Our Learning Series guest speaker, Marcus Sheridan, and his team at The Sales Lion, have some follow-up advice on how everyone in your organization can help develop great content marketing.
Whether you're running a Fortune 1000 company or a small trade association, the ideal scenario for content creation (i.e. great content marketing) is to get full buy-in and support from your employees and members. Here at The Sales Lion, we call the in-house creation of content 'insourcing,' and we favor it for two main reasons:
While most C-level execs and small company owners love the concept of insourcing, very few know the straightest path to making it work for their organizations. Let's take a look at that path and the steps to success with insourcing.
Communicate the content strategy - the why, what, how, who and when. The organizations who are best at insourcing build success with a solid foundation of understanding. That starts with a clear and unequivocal demonstration by leadership, in which they buy into the process of educating prospects and providing useful content that solves prospects' problems.
The definition of the 'why' (Simon Sinek covers this better than anyone) is the best place to start and is unique to each organization. The easier the why is to understand by your employees and members, especially how it impacts the organization and their prospects in the long-term, the better the buy-in.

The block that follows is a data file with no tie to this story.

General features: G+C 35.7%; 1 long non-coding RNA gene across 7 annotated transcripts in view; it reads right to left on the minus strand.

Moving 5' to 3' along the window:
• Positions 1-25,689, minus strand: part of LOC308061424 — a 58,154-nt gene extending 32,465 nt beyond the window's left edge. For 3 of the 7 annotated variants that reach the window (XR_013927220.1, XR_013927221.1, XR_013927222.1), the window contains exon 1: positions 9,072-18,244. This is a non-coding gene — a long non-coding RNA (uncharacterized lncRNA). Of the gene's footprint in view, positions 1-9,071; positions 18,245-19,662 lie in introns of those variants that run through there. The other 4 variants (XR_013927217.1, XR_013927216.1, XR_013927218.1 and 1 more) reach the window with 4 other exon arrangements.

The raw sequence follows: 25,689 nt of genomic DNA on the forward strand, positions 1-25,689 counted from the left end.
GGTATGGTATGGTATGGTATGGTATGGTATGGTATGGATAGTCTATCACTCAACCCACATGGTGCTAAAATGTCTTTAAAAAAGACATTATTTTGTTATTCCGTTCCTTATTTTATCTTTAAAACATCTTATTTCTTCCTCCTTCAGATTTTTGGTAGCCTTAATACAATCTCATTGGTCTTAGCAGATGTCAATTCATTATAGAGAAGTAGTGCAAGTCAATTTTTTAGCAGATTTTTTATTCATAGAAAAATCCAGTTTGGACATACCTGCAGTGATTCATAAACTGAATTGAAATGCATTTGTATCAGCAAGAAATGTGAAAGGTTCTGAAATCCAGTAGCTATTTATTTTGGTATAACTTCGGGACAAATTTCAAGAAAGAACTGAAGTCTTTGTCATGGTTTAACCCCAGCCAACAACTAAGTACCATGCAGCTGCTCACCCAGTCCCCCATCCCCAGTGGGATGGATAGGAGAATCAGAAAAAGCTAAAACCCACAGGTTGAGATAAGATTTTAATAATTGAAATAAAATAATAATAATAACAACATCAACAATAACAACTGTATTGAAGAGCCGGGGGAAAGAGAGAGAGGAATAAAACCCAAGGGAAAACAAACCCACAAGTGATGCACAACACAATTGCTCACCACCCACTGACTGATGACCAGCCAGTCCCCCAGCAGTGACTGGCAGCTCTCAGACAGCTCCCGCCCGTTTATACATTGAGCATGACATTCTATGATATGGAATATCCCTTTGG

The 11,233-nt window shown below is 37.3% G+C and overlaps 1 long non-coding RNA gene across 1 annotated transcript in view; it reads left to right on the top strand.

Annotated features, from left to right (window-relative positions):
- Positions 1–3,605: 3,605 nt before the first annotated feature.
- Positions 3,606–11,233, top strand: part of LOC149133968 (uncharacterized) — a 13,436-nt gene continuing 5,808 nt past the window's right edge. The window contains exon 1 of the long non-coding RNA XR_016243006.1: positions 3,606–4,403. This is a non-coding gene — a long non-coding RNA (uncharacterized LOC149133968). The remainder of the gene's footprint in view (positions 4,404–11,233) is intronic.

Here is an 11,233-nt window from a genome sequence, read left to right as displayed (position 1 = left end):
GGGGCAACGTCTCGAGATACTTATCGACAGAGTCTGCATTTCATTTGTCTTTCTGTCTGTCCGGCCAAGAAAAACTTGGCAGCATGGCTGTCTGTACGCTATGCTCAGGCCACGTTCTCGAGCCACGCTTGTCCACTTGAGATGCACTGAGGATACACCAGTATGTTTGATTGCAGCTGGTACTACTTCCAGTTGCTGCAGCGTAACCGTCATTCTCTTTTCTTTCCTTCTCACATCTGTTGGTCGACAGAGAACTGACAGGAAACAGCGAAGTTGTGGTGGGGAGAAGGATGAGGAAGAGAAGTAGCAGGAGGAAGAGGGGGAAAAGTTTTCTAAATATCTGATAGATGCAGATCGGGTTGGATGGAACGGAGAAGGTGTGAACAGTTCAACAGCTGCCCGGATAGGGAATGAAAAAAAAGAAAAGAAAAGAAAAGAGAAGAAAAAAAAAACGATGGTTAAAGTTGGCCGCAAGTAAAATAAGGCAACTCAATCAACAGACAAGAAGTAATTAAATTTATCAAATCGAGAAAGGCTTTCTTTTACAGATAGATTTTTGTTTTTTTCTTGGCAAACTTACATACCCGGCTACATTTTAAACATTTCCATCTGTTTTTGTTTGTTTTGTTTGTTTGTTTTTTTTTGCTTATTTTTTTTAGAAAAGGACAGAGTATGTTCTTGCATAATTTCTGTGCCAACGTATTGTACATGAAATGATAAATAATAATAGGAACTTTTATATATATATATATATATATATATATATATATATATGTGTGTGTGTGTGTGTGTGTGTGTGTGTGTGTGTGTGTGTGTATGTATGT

A simple summation of the philosophy behind a good content strategy, and one that we use successfully with clients is: 'They (Prospects) Ask, We (The Organization) Answer'.
Key Takeaways: Hold an all-hands-on-deck meeting to initiate the insourcing effort. Make content creation and ongoing brainstorming of new ideas an integral part of organizational culture and your community. Ensure that the processes are highly visible, keep score and incentivize. (What gets measured gets done, right?)
Capture all of your brainstorming Ideas in one calendar (an Excel spreadsheet works well). The goal we like to set for clients in any initial brainstorming session is identifying 100-150 unique questions that prospects, customers, or members ask. Don't get hung up on the exact number; the important thing is to begin conditioning your employees to think more like a consumer, and over time it becomes easier for them to develop questions.
Key Takeaways: The brainstorming session must not be judgmental - take any and all ideas and enter them into the spreadsheet. The fine-tuning will occur once the initial question list is completed. Be sure to structure your article and blog titles as close to the way a consumer would enter it into their browser search box (You can turbo-charge the power of your titles by incorporating the 'Big 5', which is explained in detail in another article we wrote, 2 Groups of People that are Killing Blogging and Content Marketing Success Around the World. You can download a copy of the spreadsheet we use at The Sales Lion for your own personal use).